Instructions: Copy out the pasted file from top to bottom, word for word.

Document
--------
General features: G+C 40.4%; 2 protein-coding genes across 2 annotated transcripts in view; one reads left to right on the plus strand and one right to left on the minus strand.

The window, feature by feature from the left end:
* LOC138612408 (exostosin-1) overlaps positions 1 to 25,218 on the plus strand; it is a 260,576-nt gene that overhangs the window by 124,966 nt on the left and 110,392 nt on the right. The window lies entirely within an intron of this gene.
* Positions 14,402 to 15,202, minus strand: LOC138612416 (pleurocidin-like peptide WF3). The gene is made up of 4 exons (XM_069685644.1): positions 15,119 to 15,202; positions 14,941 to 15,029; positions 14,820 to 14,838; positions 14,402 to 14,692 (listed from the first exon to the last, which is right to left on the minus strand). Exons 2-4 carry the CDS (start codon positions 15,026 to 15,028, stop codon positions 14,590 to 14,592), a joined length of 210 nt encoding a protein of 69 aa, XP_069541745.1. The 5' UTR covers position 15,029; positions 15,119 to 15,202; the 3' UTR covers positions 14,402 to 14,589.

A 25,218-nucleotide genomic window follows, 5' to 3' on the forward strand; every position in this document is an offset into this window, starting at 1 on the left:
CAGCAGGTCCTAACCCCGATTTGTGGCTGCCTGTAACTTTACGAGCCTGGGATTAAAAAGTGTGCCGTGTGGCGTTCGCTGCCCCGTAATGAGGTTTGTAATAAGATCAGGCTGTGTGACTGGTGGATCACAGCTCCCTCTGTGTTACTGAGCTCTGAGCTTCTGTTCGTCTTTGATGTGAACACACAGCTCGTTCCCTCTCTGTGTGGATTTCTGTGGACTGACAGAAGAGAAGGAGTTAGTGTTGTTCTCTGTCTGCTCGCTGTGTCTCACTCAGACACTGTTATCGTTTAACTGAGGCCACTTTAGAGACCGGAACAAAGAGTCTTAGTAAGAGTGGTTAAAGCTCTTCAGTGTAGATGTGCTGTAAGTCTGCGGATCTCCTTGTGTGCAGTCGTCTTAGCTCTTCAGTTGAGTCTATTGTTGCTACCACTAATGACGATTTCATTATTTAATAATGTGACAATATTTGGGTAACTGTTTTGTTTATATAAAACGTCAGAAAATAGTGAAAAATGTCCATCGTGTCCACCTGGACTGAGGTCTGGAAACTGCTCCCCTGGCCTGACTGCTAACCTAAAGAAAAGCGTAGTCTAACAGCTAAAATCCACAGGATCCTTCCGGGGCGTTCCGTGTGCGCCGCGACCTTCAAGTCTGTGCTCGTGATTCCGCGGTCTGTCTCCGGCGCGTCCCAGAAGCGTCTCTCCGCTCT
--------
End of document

General features: G+C 40.4%; 2 protein-coding genes across 2 annotated transcripts in view; one reads left to right on the plus strand and one right to left on the minus strand.

The window, feature by feature from the left end:
* LOC138612408 (exostosin-1) overlaps positions 1 to 25,218 on the plus strand; it is a 260,576-nt gene that overhangs the window by 124,966 nt on the left and 110,392 nt on the right. The window lies entirely within an intron of this gene.
* Positions 14,402 to 15,202, minus strand: LOC138612416 (pleurocidin-like peptide WF3). The gene is made up of 4 exons (XM_069685644.1): positions 15,119 to 15,202; positions 14,941 to 15,029; positions 14,820 to 14,838; positions 14,402 to 14,692 (listed from the first exon to the last, which is right to left on the minus strand). Exons 2-4 carry the CDS (start codon positions 15,026 to 15,028, stop codon positions 14,590 to 14,592), a joined length of 210 nt encoding a protein of 69 aa, XP_069541745.1. The 5' UTR covers position 15,029; positions 15,119 to 15,202; the 3' UTR covers positions 14,402 to 14,589.

A 25,218-nucleotide genomic window follows, 5' to 3' on the forward strand; every position in this document is an offset into this window, starting at 1 on the left:
CAGCAGGTCCTAACCCCGATTTGTGGCTGCCTGTAACTTTACGAGCCTGGGATTAAAAAGTGTGCCGTGTGGCGTTCGCTGCCCCGTAATGAGGTTTGTAATAAGATCAGGCTGTGTGACTGGTGGATCACAGCTCCCTCTGTGTTACTGAGCTCTGAGCTTCTGTTCGTCTTTGATGTGAACACACAGCTCGTTCCCTCTCTGTGTGGATTTCTGTGGACTGACAGAAGAGAAGGAGTTAGTGTTGTTCTCTGTCTGCTCGCTGTGTCTCACTCAGACACTGTTATCGTTTAACTGAGGCCACTTTAGAGACCGGAACAAAGAGTCTTAGTAAGAGTGGTTAAAGCTCTTCAGTGTAGATGTGCTGTAAGTCTGCGGATCTCCTTGTGTGCAGTCGTCTTAGCTCTTCAGTTGAGTCTATTGTTGCTACCACTAATGACGATTTCATTATTTAATAATGTGACAATATTTGGGTAACTGTTTTGTTTATATAAAACGTCAGAAAATAGTGAAAAATGTCCATCGTGTCCACCTGGACTGAGGTCTGGAAACTGCTCCCCTGGCCTGACTGCTAACCTAAAGAAAAGCGTAGTCTAACAGCTAAAATCCACAGGATCCTTCCGGGGCGTTCCGTGTGCGCCGCGACCTTCAAGTCTGTGCTCGTGATTCCGCGGTCTGTCTCCGGCGCGTCCCAGAAGCGTCTCTCCGCTCT